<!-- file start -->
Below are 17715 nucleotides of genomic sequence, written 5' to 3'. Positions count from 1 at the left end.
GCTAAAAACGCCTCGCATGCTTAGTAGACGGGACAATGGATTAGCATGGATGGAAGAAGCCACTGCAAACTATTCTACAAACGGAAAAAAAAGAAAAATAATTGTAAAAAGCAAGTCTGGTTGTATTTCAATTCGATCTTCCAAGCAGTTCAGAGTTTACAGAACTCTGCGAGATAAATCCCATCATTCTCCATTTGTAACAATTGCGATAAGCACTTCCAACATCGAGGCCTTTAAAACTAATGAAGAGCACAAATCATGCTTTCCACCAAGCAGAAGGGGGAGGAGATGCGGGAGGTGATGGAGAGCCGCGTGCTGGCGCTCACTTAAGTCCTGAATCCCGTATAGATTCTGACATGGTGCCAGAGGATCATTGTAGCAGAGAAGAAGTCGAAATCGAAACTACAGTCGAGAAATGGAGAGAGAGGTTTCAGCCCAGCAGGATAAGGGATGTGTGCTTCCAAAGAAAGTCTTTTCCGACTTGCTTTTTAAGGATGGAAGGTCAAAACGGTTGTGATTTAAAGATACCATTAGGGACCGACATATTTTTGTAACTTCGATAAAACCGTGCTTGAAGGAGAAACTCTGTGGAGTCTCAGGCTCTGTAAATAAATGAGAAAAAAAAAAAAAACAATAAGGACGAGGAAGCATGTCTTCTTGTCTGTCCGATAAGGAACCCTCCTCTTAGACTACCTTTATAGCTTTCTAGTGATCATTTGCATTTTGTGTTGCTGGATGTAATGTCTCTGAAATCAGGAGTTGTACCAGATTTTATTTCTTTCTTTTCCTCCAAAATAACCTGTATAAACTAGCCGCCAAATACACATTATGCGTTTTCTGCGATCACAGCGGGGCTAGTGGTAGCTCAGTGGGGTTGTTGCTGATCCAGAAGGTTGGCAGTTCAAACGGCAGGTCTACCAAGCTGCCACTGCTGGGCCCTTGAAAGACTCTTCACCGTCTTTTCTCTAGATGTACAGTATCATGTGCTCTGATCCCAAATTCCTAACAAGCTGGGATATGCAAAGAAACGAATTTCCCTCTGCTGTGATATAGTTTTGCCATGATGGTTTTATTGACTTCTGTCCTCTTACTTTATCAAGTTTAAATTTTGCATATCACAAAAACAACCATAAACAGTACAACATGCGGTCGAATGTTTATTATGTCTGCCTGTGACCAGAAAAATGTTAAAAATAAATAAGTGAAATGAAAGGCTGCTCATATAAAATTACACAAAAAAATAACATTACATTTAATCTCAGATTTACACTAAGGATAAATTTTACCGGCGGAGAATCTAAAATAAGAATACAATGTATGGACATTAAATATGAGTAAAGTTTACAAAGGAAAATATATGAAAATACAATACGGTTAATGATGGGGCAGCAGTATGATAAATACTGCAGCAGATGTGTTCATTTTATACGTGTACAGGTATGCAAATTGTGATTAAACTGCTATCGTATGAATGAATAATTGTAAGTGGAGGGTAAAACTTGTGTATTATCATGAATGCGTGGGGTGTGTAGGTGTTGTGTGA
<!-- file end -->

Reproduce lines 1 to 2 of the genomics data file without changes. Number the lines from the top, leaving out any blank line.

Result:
Below are 17715 nucleotides of genomic sequence, written 5' to 3'. Positions count from 1 at the left end.
GCTAAAAACGCCTCGCATGCTTAGTAGACGGGACAATGGATTAGCATGGATGGAAGAAGCCACTGCAAACTATTCTACAAACGGAAAAAAAAGAAAAATAATTGTAAAAAGCAAGTCTGGTTGTATTTCAATTCGATCTTCCAAGCAGTTCAGAGTTTACAGAACTCTGCGAGATAAATCCCATCATTCTCCATTTGTAACAATTGCGATAAGCACTTCCAACATCGAGGCCTTTAAAACTAATGAAGAGCACAAATCATGCTTTCCACCAAGCAGAAGGGGGAGGAGATGCGGGAGGTGATGGAGAGCCGCGTGCTGGCGCTCACTTAAGTCCTGAATCCCGTATAGATTCTGACATGGTGCCAGAGGATCATTGTAGCAGAGAAGAAGTCGAAATCGAAACTACAGTCGAGAAATGGAGAGAGAGGTTTCAGCCCAGCAGGATAAGGGATGTGTGCTTCCAAAGAAAGTCTTTTCCGACTTGCTTTTTAAGGATGGAAGGTCAAAACGGTTGTGATTTAAAGATACCATTAGGGACCGACATATTTTTGTAACTTCGATAAAACCGTGCTTGAAGGAGAAACTCTGTGGAGTCTCAGGCTCTGTAAATAAATGAGAAAAAAAAAAAAAACAATAAGGACGAGGAAGCATGTCTTCTTGTCTGTCCGATAAGGAACCCTCCTCTTAGACTACCTTTATAGCTTTCTAGTGATCATTTGCATTTTGTGTTGCTGGATGTAATGTCTCTGAAATCAGGAGTTGTACCAGATTTTATTTCTTTCTTTTCCTCCAAAATAACCTGTATAAACTAGCCGCCAAATACACATTATGCGTTTTCTGCGATCACAGCGGGGCTAGTGGTAGCTCAGTGGGGTTGTTGCTGATCCAGAAGGTTGGCAGTTCAAACGGCAGGTCTACCAAGCTGCCACTGCTGGGCCCTTGAAAGACTCTTCACCGTCTTTTCTCTAGATGTACAGTATCATGTGCTCTGATCCCAAATTCCTAACAAGCTGGGATATGCAAAGAAACGAATTTCCCTCTGCTGTGATATAGTTTTGCCATGATGGTTTTATTGACTTCTGTCCTCTTACTTTATCAAGTTTAAATTTTGCATATCACAAAAACAACCATAAACAGTACAACATGCGGTCGAATGTTTATTATGTCTGCCTGTGACCAGAAAAATGTTAAAAATAAATAAGTGAAATGAAAGGCTGCTCATATAAAATTACACAAAAAAATAACATTACATTTAATCTCAGATTTACACTAAGGATAAATTTTACCGGCGGAGAATCTAAAATAAGAATACAATGTATGGACATTAAATATGAGTAAAGTTTACAAAGGAAAATATATGAAAATACAATACGGTTAATGATGGGGCAGCAGTATGATAAATACTGCAGCAGATGTGTTCATTTTATACGTGTACAGGTATGCAAATTGTGATTAAACTGCTATCGTATGAATGAATAATTGTAAGTGGAGGGTAAAACTTGTGTATTATCATGAATGCGTGGGGTGTGTAGGTGTTGTGTGA